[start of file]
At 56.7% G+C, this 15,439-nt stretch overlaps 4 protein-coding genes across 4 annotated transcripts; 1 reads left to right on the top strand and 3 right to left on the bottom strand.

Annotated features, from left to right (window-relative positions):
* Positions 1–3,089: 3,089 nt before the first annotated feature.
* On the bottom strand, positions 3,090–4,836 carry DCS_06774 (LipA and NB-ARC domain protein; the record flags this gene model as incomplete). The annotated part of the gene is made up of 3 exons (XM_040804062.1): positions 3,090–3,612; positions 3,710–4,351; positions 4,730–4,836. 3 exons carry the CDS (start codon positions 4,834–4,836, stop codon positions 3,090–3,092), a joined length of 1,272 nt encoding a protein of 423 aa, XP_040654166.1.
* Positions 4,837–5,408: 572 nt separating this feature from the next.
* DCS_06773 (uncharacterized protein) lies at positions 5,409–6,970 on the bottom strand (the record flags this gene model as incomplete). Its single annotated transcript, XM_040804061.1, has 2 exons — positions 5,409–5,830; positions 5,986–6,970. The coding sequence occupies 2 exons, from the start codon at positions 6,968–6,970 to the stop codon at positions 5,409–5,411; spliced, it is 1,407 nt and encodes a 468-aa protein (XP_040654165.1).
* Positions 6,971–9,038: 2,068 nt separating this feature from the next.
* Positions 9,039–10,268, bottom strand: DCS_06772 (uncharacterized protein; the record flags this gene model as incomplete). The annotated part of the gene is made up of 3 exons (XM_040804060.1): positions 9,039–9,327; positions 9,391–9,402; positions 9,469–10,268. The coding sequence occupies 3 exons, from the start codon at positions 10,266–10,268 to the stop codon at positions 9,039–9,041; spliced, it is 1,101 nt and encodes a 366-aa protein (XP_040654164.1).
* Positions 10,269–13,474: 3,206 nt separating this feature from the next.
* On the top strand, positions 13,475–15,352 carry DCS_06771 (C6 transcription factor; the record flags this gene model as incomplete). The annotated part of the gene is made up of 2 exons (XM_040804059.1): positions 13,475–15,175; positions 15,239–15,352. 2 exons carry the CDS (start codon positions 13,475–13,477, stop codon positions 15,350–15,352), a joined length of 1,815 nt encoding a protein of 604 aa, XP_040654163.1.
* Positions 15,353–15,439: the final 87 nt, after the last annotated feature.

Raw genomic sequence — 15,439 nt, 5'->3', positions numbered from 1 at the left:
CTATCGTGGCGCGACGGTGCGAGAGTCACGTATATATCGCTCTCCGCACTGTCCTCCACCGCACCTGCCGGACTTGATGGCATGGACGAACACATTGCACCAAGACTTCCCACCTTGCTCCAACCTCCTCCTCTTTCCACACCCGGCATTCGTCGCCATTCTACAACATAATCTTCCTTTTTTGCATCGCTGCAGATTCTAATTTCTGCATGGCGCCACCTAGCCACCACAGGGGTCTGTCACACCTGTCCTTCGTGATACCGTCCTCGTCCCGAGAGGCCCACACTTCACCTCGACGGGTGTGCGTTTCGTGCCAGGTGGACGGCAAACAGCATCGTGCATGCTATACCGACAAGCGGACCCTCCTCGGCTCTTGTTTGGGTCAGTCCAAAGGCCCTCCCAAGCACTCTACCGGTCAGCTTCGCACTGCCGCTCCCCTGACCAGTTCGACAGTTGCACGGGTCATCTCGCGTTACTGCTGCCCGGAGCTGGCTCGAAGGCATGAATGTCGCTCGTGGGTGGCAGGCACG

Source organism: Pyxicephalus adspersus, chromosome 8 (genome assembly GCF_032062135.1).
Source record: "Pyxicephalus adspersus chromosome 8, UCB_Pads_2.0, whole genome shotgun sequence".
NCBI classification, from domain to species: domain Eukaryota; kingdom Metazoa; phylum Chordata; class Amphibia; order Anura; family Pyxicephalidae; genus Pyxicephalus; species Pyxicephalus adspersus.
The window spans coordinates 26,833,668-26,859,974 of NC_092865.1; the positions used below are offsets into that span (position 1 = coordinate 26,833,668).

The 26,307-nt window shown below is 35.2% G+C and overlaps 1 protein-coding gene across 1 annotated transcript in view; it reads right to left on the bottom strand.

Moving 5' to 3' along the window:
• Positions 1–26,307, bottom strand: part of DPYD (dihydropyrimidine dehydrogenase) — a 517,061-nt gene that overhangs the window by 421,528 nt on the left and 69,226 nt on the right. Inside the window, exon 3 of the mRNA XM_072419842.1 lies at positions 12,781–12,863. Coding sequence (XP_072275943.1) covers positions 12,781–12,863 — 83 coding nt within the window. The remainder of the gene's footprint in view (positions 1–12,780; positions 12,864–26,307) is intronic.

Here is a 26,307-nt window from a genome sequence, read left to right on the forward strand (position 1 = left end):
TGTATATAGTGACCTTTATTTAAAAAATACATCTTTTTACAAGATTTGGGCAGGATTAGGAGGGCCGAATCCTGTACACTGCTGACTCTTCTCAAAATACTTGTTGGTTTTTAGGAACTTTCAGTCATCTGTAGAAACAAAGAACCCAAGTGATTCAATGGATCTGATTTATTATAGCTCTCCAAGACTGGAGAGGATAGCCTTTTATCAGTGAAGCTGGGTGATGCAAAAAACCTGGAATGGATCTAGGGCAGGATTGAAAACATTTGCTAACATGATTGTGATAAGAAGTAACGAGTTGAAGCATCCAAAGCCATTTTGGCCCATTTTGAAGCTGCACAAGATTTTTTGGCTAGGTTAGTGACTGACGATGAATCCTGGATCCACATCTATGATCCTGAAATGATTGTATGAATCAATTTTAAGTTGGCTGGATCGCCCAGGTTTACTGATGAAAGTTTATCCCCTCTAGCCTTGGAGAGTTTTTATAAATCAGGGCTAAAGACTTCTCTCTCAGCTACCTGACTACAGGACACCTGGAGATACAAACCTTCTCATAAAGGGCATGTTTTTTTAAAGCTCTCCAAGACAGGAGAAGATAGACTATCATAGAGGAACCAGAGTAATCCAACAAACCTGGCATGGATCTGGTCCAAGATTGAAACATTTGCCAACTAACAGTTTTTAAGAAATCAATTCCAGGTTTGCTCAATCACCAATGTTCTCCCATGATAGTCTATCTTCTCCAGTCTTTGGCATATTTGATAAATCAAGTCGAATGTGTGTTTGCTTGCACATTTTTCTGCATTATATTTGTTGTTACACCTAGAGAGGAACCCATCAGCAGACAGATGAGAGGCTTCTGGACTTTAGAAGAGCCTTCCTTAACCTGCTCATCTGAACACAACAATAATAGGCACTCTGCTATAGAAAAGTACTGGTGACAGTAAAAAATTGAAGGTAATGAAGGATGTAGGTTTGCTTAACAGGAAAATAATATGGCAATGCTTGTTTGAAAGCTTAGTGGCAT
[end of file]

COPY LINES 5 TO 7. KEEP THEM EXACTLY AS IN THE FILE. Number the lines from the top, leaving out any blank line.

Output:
* Positions 4,837–5,408: 572 nt separating this feature from the next.
* DCS_06773 (uncharacterized protein) lies at positions 5,409–6,970 on the bottom strand (the record flags this gene model as incomplete). Its single annotated transcript, XM_040804061.1, has 2 exons — positions 5,409–5,830; positions 5,986–6,970. The coding sequence occupies 2 exons, from the start codon at positions 6,968–6,970 to the stop codon at positions 5,409–5,411; spliced, it is 1,407 nt and encodes a 468-aa protein (XP_040654165.1).
* Positions 6,971–9,038: 2,068 nt separating this feature from the next.